'Mr. Robot' 2.0 every bit as slick, unnerving as season one

How 'Mr. Robot' captured the human side of hacking
How 'Mr. Robot' captured the human side of hacking

This story contains spoilers about "Mr. Robot's" first season.

After a first season that both captured a rabid cult following and shook the foundations of its fictional society, "Mr. Robot" is back, as fevered, unnerving and mystifying as ever. And frankly, it's still amazing that a broad-based network like USA would even go there.

What's being billed as Season 2.0 kicks off with back-to-back episodes, which would be difficult to spoil even if a critic tried. Suffice it to say Elliot (Rami Malek, once again sensational), the show's vigilante hacker, might have realized that the Mr. Robot (Christian Slater) in whom he confided was a figment of his imagination, but that hasn't settled the battle taking place inside his head.

Created by Sam Esmail, "Mr. Robot" is one of the most singular and subversive shows on television, casting a jaundiced eye at the financial system -- and capitalism itself. That's embodied by the conglomerate E Corp (or Evil Corp, in Elliot's overheated imagination), and virtually personified by its ruthless CEO (Michael Cristofer).

USA has creatively doubled down on supporting that vision by allowing Esmail, overseeing his first TV series, not only to manage the writing staff but direct every episode this year -- an undertaking that's practically unheard of for logistical reasons.

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"There were certain concerns about the logistics," said Jeff Wachtel, chief content officer for NBCUniversal Cable Entertainment, adding that after seeing Esmail's intricate stamp on season one, "It was obvious this guy was the singular visionary on the show."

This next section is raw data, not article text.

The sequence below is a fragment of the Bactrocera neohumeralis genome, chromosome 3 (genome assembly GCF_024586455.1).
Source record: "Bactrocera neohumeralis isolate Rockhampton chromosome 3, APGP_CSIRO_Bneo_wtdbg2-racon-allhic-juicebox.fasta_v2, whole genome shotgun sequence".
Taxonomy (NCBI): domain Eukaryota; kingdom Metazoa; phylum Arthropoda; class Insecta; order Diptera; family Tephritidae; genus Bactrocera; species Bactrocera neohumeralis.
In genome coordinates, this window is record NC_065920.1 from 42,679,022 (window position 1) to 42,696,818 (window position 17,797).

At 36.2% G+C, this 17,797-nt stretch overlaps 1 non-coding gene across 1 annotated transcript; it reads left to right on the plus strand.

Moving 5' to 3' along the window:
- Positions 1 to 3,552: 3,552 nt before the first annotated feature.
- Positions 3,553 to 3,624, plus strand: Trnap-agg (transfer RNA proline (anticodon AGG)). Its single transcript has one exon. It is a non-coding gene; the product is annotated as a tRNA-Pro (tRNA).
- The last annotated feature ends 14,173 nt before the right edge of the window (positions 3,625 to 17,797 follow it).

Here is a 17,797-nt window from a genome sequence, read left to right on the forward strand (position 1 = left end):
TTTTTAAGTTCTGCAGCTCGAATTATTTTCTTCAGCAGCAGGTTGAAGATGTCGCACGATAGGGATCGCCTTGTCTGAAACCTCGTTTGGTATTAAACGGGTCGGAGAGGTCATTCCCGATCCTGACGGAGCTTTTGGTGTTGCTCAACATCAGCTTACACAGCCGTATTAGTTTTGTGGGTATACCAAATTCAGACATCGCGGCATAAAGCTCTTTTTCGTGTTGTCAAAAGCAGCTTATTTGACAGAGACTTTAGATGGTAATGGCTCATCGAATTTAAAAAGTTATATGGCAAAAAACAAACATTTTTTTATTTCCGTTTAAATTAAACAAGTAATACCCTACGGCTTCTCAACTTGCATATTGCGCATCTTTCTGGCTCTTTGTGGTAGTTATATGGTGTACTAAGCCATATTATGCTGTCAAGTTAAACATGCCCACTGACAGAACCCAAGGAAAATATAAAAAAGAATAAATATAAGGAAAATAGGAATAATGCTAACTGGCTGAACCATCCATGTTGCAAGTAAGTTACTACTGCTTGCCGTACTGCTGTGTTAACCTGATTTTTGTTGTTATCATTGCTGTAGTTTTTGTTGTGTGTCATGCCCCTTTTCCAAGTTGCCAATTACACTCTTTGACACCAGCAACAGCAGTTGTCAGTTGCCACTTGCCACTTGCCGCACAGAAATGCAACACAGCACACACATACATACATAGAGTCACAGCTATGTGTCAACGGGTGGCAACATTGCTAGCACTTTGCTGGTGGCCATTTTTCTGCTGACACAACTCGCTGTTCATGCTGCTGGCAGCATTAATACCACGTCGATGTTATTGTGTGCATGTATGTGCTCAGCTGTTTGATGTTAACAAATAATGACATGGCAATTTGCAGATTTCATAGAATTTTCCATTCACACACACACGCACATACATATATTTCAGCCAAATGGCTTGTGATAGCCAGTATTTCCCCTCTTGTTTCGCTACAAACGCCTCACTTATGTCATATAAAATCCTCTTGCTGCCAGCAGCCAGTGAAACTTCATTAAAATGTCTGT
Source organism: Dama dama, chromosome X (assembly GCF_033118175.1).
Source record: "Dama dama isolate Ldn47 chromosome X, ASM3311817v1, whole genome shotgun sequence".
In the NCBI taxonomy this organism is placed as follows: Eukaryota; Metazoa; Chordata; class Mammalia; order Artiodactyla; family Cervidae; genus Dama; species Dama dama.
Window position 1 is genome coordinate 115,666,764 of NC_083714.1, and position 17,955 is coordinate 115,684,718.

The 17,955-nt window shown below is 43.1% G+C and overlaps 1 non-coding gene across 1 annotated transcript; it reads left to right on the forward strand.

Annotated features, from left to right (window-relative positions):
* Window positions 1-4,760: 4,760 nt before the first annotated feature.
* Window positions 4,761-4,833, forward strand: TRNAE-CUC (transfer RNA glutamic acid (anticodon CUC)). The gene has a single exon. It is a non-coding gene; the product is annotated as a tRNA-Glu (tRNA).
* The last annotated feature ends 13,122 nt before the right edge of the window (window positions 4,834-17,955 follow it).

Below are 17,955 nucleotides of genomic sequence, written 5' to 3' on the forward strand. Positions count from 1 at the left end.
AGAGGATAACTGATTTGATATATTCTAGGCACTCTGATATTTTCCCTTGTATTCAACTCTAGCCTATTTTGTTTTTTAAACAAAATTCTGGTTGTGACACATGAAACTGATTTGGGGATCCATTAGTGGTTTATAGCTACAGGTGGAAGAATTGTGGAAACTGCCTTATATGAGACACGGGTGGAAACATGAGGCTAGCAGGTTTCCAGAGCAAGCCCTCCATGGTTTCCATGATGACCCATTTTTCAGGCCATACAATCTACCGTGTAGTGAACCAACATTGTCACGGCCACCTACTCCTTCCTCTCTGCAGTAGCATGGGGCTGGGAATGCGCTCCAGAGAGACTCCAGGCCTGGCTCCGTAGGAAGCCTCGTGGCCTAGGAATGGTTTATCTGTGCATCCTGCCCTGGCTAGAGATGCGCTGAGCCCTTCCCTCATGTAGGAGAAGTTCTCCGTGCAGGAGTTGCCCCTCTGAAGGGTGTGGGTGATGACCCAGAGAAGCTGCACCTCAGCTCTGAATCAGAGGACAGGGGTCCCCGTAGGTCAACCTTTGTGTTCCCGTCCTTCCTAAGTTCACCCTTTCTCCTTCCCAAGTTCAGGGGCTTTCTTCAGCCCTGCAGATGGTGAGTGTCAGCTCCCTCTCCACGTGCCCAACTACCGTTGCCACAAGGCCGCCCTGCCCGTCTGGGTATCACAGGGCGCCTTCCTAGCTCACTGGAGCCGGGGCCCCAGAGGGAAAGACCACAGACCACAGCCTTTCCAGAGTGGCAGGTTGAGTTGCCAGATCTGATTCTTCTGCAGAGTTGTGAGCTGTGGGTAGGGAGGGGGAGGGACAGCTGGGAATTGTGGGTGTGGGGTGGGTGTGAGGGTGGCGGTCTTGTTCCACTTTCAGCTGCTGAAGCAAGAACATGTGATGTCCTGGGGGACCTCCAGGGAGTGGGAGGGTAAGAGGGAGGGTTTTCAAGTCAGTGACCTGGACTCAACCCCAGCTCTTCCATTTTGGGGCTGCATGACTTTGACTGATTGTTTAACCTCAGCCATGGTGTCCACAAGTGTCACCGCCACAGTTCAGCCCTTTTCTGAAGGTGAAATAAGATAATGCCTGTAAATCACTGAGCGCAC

Watch the trailer for 'Mr. Robot' 2.0
Watch the trailer for 'Mr. Robot' 2.0

Adding a slightly disorienting sense of verisimilitude, Esmail weaves in clips of President Obama and former CIA chief Leon Panetta, seemingly addressing the economy-shattering act of cyber-terrorism perpetrated in the first-season finale.

Yet somehow, even with its brooding atmosphere, the episodes race by, as Elliot continues to engage in his internal dialogue/monologue, trying to find an elusive measure of peace. At the same time, he's seeking to putty in gaps on what he (and through his unreliable point of view, the viewer) knows and remembers about what previously transpired.

"Mr. Robot" doesn't advance the ball very far in the two-part opening (which will air with limited commercials), which incorporates flashbacks that promise to peel back more layers about Elliot's past. Amid the dissonant sounds and surreal digressions, there are also moments of disarming humor, like Elliot's sort-of pal who has suddenly discovered "Seinfeld" and can't stop talking about it.

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Already a Golden Globe winner, "Mr. Robot" will look to further break through in this week's Emmy nominations, although this is one of those shows that doesn't readily invite in a wide audience, accolades or not.

For USA, the model is about tapping into viewers who are passionately engaged -- something that has attracted sponsors despite the program's anti-corporate message. "In terms of captivating the core, it's already mission accomplished," Wachtel said. As for the show pushing boundaries for the network, the executive maintained Elliot's damaged character is more evolutionary than revolutionary, citing such past series as "Monk."

Even many admirers have likely wondered whether the series can sustain this balancing act, making both a long run and concrete end game hard to foresee. In "Mr. Robot," like the Emmy-winning "Breaking Bad," unpredictability is the true coin of the realm.

As season two begins booting up, though, Esmail and company have earned something from "Mr. Robot's" fan base that's in short supply within the show's world of suspicion and paranoia: trust.

"Mr. Robot" premieres July 13 on USA.

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